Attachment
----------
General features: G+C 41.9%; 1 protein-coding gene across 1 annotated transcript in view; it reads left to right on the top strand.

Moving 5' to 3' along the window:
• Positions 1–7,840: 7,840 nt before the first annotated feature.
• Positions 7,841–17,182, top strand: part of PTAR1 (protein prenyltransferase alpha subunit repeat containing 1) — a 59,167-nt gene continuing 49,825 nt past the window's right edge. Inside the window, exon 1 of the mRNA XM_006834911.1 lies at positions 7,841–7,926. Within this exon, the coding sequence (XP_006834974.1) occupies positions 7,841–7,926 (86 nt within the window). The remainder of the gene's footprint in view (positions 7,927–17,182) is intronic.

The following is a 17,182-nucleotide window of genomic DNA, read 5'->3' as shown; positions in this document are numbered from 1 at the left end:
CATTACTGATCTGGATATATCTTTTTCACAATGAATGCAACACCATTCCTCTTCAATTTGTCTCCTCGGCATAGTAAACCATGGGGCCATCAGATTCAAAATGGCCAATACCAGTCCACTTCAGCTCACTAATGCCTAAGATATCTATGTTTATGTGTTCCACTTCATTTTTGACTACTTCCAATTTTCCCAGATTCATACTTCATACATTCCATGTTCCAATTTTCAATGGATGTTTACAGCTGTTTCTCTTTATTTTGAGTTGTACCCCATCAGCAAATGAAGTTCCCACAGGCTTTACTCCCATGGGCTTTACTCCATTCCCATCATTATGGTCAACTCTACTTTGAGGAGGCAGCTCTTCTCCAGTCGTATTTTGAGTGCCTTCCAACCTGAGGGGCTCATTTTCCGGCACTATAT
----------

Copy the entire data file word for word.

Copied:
General features: G+C 41.9%; 1 protein-coding gene across 1 annotated transcript in view; it reads left to right on the top strand.

Moving 5' to 3' along the window:
• Positions 1–7,840: 7,840 nt before the first annotated feature.
• Positions 7,841–17,182, top strand: part of PTAR1 (protein prenyltransferase alpha subunit repeat containing 1) — a 59,167-nt gene continuing 49,825 nt past the window's right edge. Inside the window, exon 1 of the mRNA XM_006834911.1 lies at positions 7,841–7,926. Within this exon, the coding sequence (XP_006834974.1) occupies positions 7,841–7,926 (86 nt within the window). The remainder of the gene's footprint in view (positions 7,927–17,182) is intronic.

The following is a 17,182-nucleotide window of genomic DNA, read 5'->3' as shown; positions in this document are numbered from 1 at the left end:
CATTACTGATCTGGATATATCTTTTTCACAATGAATGCAACACCATTCCTCTTCAATTTGTCTCCTCGGCATAGTAAACCATGGGGCCATCAGATTCAAAATGGCCAATACCAGTCCACTTCAGCTCACTAATGCCTAAGATATCTATGTTTATGTGTTCCACTTCATTTTTGACTACTTCCAATTTTCCCAGATTCATACTTCATACATTCCATGTTCCAATTTTCAATGGATGTTTACAGCTGTTTCTCTTTATTTTGAGTTGTACCCCATCAGCAAATGAAGTTCCCACAGGCTTTACTCCCATGGGCTTTACTCCATTCCCATCATTATGGTCAACTCTACTTTGAGGAGGCAGCTCTTCTCCAGTCGTATTTTGAGTGCCTTCCAACCTGAGGGGCTCATTTTCCGGCACTATAT